Scan Magazine | Business | Column/Calendar
What about the workers? The pay of the CEOs of the FTSE100 went up by 11 per cent last year. The fat cats – average income 3.92 million GBP (that’s 1,000 GBP an hour) – had raked in by 4 January what it takes their average employee a year to earn. Remuneration committees – and government – have completely failed to address this deep flaw in modern capitalism. In Scandinavia, worker directors are part of the corporate landscape, and I have at least anecdotal evidence that trade unionists on the board act as a constraint on some of the worst excesses of executive pay. In France and Germany, works councils also encourage managements to pay heed to their most important stakeholders: their own workers. At European level, the EU requires companies with more than 1,000 employees and operating in at least two countries to establish a European Works Council (EWC). Managements must consult, though not negotiate, with employee representatives from the different national subsidiaries at least once a year on issues of transnational concern to companies’ employees.
Some EWCs are a badly organised waste of space, with impenetrable presentations from managers interspersed with droning speeches from left-wing politicos. But increasing numbers of EWCs have become important vehicles for two-way communication between employees and bosses at a panEuropean level. At one EWC meeting I observed recently, the well-organised members presented a series of policy proposals designed to ensure that best employment practices in the home country would be rolled out across all the subsidiaries, and that declared corporate values would be properly adhered to. They were greeted positively by the company’s employee relations director. “You are gaining in
By Steve Flinders strength and I welcome this,” he told them. “Your strength ultimately translates into greater strength for the company.” Such approaches foster partnership and trust between management and employees in European companies, the opposite of the cynicism that characterises the greed of the 1,000 GPB-per-hour CEOs.
Steve Flinders is a freelance trainer, writer and coach, based in Malta, who helps people develop their communication and leadership skills for working internationally: email@example.com
By Sanne Wass
Scandinavian business events you do not want to miss this month Social media workshop The Danish-UK Association presents this workshop on social media, hosted at Adwaiz, a London-based digital marketing agency. Participants will learn how to engage, influence and inspire social media audiences through the clever use of influencer marketing and eye-catching content, and also be taken through case studies such as Fyre Festival, the notorious influencer marketing scam from 2017. Speakers include Patrick Smith, Adwaiz CEO and the creator of Instagram’s famous Londonfoodboy. Date: 19 June 2019, 6.30-9.15pm Venue: Adwaiz, 71-73 Carter Lane, London EC4V 5EQ, UK. www.dkuk.org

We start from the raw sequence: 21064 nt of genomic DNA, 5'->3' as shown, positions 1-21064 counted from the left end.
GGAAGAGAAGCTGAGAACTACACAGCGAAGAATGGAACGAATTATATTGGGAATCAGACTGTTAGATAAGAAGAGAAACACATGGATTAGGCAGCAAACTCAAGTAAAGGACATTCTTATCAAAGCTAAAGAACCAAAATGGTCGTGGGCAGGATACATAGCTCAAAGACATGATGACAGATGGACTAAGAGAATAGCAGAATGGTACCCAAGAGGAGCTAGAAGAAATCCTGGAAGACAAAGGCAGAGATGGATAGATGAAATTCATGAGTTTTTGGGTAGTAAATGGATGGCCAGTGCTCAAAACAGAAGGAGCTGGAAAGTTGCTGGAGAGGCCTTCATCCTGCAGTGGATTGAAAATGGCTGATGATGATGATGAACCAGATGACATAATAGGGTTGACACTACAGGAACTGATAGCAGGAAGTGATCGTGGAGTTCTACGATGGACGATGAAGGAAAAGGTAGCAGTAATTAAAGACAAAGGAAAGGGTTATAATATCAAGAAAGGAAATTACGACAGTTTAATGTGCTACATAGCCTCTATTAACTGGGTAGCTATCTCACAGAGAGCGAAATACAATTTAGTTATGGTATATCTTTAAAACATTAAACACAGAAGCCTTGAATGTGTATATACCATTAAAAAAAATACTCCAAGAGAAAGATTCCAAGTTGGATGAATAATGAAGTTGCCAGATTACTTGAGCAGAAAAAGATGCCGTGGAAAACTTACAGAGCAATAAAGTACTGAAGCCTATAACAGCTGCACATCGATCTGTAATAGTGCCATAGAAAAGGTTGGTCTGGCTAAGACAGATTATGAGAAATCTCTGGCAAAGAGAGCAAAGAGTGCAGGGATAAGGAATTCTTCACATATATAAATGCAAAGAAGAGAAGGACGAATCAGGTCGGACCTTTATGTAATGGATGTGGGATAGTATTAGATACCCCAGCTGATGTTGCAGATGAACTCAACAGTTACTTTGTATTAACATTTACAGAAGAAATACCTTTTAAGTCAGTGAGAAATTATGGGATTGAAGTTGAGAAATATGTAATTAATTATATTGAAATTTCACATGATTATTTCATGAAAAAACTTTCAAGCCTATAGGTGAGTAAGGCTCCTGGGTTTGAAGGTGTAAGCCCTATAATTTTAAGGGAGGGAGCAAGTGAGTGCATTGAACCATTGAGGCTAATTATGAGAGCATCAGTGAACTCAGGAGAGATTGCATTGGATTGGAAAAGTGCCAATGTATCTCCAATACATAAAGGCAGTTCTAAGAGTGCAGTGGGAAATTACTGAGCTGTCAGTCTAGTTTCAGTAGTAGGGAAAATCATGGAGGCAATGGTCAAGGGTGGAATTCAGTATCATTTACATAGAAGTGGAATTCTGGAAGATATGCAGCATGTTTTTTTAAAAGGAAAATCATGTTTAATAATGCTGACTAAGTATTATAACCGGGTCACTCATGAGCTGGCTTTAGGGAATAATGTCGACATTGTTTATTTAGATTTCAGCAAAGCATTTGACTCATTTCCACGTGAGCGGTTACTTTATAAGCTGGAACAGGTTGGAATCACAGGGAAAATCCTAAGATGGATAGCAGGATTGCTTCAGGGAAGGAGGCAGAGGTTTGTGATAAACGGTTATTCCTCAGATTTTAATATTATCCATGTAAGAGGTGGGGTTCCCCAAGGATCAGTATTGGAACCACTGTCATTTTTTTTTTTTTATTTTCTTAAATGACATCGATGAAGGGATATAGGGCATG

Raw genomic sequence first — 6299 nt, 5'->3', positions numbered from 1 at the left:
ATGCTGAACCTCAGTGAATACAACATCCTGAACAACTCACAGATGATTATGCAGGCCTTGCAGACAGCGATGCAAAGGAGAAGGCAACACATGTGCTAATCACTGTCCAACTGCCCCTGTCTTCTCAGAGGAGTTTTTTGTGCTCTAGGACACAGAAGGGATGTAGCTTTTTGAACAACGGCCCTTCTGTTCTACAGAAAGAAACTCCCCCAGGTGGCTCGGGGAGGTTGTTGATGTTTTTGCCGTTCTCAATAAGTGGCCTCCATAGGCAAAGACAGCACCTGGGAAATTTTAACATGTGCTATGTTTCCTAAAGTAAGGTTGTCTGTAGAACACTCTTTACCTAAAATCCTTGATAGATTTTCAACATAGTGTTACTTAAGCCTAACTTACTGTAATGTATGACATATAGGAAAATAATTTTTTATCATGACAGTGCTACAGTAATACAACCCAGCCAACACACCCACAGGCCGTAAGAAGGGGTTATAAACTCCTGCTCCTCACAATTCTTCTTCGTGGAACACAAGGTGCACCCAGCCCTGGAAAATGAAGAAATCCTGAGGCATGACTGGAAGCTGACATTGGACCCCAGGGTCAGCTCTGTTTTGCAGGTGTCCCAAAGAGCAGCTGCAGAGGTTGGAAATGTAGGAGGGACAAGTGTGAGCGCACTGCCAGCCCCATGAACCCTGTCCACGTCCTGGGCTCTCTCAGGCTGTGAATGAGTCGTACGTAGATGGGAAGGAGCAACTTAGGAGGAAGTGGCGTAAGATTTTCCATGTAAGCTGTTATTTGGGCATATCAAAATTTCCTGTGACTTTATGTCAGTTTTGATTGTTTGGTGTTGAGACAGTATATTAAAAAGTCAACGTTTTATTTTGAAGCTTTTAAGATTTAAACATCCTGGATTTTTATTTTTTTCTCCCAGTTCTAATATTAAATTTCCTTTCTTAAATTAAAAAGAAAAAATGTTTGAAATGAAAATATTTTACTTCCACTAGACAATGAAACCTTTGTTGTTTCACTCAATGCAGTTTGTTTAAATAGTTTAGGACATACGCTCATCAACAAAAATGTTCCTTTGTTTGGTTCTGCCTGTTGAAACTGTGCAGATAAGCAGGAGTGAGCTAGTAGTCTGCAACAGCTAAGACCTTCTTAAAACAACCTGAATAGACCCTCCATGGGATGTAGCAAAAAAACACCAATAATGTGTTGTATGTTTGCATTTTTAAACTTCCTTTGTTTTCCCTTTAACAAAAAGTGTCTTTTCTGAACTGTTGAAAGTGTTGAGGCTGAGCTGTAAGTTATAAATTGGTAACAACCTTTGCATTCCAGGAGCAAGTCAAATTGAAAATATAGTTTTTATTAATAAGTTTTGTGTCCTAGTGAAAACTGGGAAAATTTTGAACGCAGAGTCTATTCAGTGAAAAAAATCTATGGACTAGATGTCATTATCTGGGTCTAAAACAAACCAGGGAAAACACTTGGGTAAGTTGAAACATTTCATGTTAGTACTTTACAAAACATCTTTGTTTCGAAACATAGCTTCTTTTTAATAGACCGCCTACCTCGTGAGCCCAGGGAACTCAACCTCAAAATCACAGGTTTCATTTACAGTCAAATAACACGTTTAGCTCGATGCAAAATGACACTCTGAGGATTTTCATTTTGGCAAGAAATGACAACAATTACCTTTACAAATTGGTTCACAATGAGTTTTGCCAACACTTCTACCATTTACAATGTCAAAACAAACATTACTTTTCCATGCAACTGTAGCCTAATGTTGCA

NBCC annual summer BBQ in Aberdeen The Norwegian-British Chamber of Commerce’s annual summer BBQ in Aberdeen provides the perfect occassion to network with colleagues, business partners 104 | Issue 125 | June 2019
and other Norway-focused professionals. The event, which is open to both members and non-members, will also host a raffle in support of Maggie’s Centre and the Norwegian Church for Seafarers in Aberdeen. Date: 19 June 2019, 6-9pm Venue: The Park Café Hazlehead, Hazlehead Avenue, Aberdeen AB15 8BJ, UK www.nbccuk.com
Nordic Impact Business Summit The Nordic Impact Business Summit will debut in the Old Stock Exchange building in Copenhagen. According to the organisers, this event is “neither a trade show, a conference nor a pitch contest”. Instead, it’s a kind of matching day, pairing 50 promising Nordic impact companies with business developers, market experts and potential investors to help them improve their business and solutions for a better world. Date: 20 June 2019 Venue: Børsen, 1217 København K, Denmark www.oneinitiative.org
Startup Extreme Norway Once a year, some of the most influential figures in the world of tech make their way to Voss, in Norway, for Startup Extreme – a festival dedicated to fostering the growth of entrepreneurship. Describing the event as “a vibrant, humble and participatory festival”, the organisers aim to create an authentic way to showcase the pulse of the Norwegian and Nordic tech start-up scene. The event will take place over two days and involve outdoor activities, thought-provoking speeches and debates, performances and more. Date: 24-26 June 2019 Venue: Ekstremsportveko, Vangsgata 28, 5700 Voss, Norway. www.startupextreme.co
Promoting Brand Scandinavia! Including Sweden, Denmark, Norway, Finland and Iceland.